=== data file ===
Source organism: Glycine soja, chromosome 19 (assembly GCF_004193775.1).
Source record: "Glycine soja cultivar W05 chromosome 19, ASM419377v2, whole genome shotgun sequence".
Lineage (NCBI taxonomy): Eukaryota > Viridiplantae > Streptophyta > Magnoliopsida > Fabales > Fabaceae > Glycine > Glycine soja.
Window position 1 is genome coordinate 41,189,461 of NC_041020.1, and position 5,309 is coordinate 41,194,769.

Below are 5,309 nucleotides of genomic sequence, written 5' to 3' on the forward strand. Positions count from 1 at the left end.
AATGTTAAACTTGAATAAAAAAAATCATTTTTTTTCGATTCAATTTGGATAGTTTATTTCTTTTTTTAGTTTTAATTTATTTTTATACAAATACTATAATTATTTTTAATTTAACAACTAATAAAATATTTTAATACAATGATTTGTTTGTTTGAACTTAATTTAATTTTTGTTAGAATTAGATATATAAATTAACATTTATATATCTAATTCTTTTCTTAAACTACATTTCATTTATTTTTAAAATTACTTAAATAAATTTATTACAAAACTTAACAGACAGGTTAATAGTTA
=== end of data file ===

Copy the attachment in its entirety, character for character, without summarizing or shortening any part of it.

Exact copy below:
Source organism: Glycine soja, chromosome 19 (assembly GCF_004193775.1).
Source record: "Glycine soja cultivar W05 chromosome 19, ASM419377v2, whole genome shotgun sequence".
Lineage (NCBI taxonomy): Eukaryota > Viridiplantae > Streptophyta > Magnoliopsida > Fabales > Fabaceae > Glycine > Glycine soja.
Window position 1 is genome coordinate 41,189,461 of NC_041020.1, and position 5,309 is coordinate 41,194,769.

Below are 5,309 nucleotides of genomic sequence, written 5' to 3' on the forward strand. Positions count from 1 at the left end.
AATGTTAAACTTGAATAAAAAAAATCATTTTTTTTCGATTCAATTTGGATAGTTTATTTCTTTTTTTAGTTTTAATTTATTTTTATACAAATACTATAATTATTTTTAATTTAACAACTAATAAAATATTTTAATACAATGATTTGTTTGTTTGAACTTAATTTAATTTTTGTTAGAATTAGATATATAAATTAACATTTATATATCTAATTCTTTTCTTAAACTACATTTCATTTATTTTTAAAATTACTTAAATAAATTTATTACAAAACTTAACAGACAGGTTAATAGTTA